PITTSBURGH (AP) -Thirty years ago, the City Game matchup between Pittsburgh and Duquesne truly was a genuine, we-don't-like-each other, can't-wait-to-play-each other rivalry.
Their campuses located only two miles apart, Pitt and Duquesne belonged to the same conference, the Eastern Eight, and their programs were similar in performance and stature. Their tournament games drew sellout crowds of 16,000-plus at the downtown Civic Arena.
Pitt's entrance into the Big East Conference, the building of the Petersen Events Center and a steady decline by Duquesne's once-competitive program changed all that. Now, Pitt is an elite program playing in a palace of an arena, and Duquesne hasn't been a legitimate rival in a very long time.
On Wednesday night, Pitt and Duquesne may learn if they truly have a rivalry again.
The No. 12 Panthers are off to - yawn - their usual 7-0 start, one that has yet to see them leave the city limits. But, for the first time in 14 years, a reawakened Duquesne (6-1) also brings a winning record into the intracity game, as well as an opponent-perplexing offensive rotation and a run-'til-we-drop system.
Hey, could the City Game really be a game again?
``I can't wait to play this game,'' said Pitt freshman DeJuan Blair, a former Pittsburgh high school star who was recruited by both schools. ``We know their guys from playing against them in the summer and we can't wait to play them again.''
Only two years ago, Duquesne was 3-24 and its program, long in decline, looked to be on life support. Energetic, hardworking coach Ron Everhart has changed that in a heartbeat, performing one of Division I's most dramatic turnarounds even while dealing with the shootings of five players last year.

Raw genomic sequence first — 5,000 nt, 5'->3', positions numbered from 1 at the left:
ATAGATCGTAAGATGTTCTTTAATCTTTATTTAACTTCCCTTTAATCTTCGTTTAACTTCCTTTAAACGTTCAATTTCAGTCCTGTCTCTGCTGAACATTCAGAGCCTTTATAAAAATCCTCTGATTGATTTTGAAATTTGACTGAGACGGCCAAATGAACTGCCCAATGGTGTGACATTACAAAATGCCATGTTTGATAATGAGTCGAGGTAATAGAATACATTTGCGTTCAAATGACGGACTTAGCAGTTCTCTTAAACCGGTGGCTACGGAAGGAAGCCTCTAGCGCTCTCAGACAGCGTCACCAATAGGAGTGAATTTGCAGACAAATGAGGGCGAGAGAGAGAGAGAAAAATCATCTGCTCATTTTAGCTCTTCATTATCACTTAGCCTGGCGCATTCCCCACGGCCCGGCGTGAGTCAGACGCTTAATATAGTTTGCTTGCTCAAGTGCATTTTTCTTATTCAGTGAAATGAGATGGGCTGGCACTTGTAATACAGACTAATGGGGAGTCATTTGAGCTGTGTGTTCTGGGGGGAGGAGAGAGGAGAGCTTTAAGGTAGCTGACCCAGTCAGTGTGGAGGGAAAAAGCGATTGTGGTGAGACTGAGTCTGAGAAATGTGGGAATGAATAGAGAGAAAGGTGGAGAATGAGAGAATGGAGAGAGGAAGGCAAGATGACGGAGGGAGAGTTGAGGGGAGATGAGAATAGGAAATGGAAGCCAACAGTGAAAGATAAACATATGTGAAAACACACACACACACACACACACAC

Two of those shooting victims, 6-foot-10 center Shawn James and 6-0 guard Kojo Mensah, are the main reasons for Duquesne's fast start this season. The Dukes were 6-0 until losing at Drake 77-73 on Saturday in the championship game of a two-day tournament in Des Moines last weekend.
Mensah, the point guard and a Siena transfer, averages 16.4 points while James, a shot-altering defensive whiz nicknamed the Eraser, averages 13 points, eight rebounds and five blocked shots. James had a school-record 12 blocked shots at Oakland on Nov. 20.
If Duquesne has any chance of beating a ranked opponent for the first time since a 78-70 win at No. 16 Xavier on Jan. 25, 1997, James and 6-10 Kieron Achara (13.9 points) can't get beaten up inside by the strong Blair and 6-7 Sam Young (18 points, 9 rebounds).
``Their big guys are good,'' Toledo coach Stan Joplin said after Pitt's 78-52 win Saturday. ``We looked like a JV team against some of their big kids.''
One intriguing element of the first City Game since 1993 in which both teams have winning records is how Pitt handles Duquesne's two-unit rotations - and, in turn, how Duquesne deals with Pitt's brand-new running game.
Duquesne is averaging 92.3 points while alternating five-man units every two or three minutes, a system, designed to wear down opponents by keeping fresh players on the floor and constant pressure on the ball.
But Pitt is much more of an up-tempo team this season, partly because 7-0 center Aaron Gray has graduated and the offense no longer revolves around him. Pitt averages 84 points and is winning games by an average of 30 points.
Pitt coach Jamie Dixon doesn't think the constant substituting will be a problem because, he said, ``We go against that every day in practice.''
But Duquesne doesn't go against a team like Pitt very often, and that has the Dukes excited. Pitt is the highest-ranked team to play at the A.J. Palumbo Center since No. 9 Saint Joseph's beat the Dukes 78-61 on Jan. 10, 2004.
``We're excited about playing a high-profile team like Pitt,'' Everhart said. ``It will be a great experience playing an NCAA type opponent in a sold-out arena with a great atmosphere.''
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